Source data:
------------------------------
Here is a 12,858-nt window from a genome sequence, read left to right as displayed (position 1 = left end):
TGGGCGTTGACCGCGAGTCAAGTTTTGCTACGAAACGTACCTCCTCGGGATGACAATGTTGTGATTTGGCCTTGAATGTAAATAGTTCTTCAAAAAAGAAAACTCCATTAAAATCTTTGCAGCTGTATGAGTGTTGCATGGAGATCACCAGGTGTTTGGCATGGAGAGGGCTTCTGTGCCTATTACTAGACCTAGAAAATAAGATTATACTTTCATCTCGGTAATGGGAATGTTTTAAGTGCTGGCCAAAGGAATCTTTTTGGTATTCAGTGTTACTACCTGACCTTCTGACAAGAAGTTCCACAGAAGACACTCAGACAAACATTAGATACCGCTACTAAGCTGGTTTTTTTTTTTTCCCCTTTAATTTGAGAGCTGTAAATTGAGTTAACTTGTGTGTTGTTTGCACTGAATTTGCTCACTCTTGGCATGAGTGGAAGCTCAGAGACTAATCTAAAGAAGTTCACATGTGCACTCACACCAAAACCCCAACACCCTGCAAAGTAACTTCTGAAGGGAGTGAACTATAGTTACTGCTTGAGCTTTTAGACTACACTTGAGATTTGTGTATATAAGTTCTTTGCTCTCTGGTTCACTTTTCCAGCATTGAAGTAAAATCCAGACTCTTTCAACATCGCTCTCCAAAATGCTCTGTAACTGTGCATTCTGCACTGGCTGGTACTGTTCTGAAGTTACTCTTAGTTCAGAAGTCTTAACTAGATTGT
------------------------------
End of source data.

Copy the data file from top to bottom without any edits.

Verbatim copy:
Here is a 12,858-nt window from a genome sequence, read left to right as displayed (position 1 = left end):
TGGGCGTTGACCGCGAGTCAAGTTTTGCTACGAAACGTACCTCCTCGGGATGACAATGTTGTGATTTGGCCTTGAATGTAAATAGTTCTTCAAAAAAGAAAACTCCATTAAAATCTTTGCAGCTGTATGAGTGTTGCATGGAGATCACCAGGTGTTTGGCATGGAGAGGGCTTCTGTGCCTATTACTAGACCTAGAAAATAAGATTATACTTTCATCTCGGTAATGGGAATGTTTTAAGTGCTGGCCAAAGGAATCTTTTTGGTATTCAGTGTTACTACCTGACCTTCTGACAAGAAGTTCCACAGAAGACACTCAGACAAACATTAGATACCGCTACTAAGCTGGTTTTTTTTTTTTCCCCTTTAATTTGAGAGCTGTAAATTGAGTTAACTTGTGTGTTGTTTGCACTGAATTTGCTCACTCTTGGCATGAGTGGAAGCTCAGAGACTAATCTAAAGAAGTTCACATGTGCACTCACACCAAAACCCCAACACCCTGCAAAGTAACTTCTGAAGGGAGTGAACTATAGTTACTGCTTGAGCTTTTAGACTACACTTGAGATTTGTGTATATAAGTTCTTTGCTCTCTGGTTCACTTTTCCAGCATTGAAGTAAAATCCAGACTCTTTCAACATCGCTCTCCAAAATGCTCTGTAACTGTGCATTCTGCACTGGCTGGTACTGTTCTGAAGTTACTCTTAGTTCAGAAGTCTTAACTAGATTGT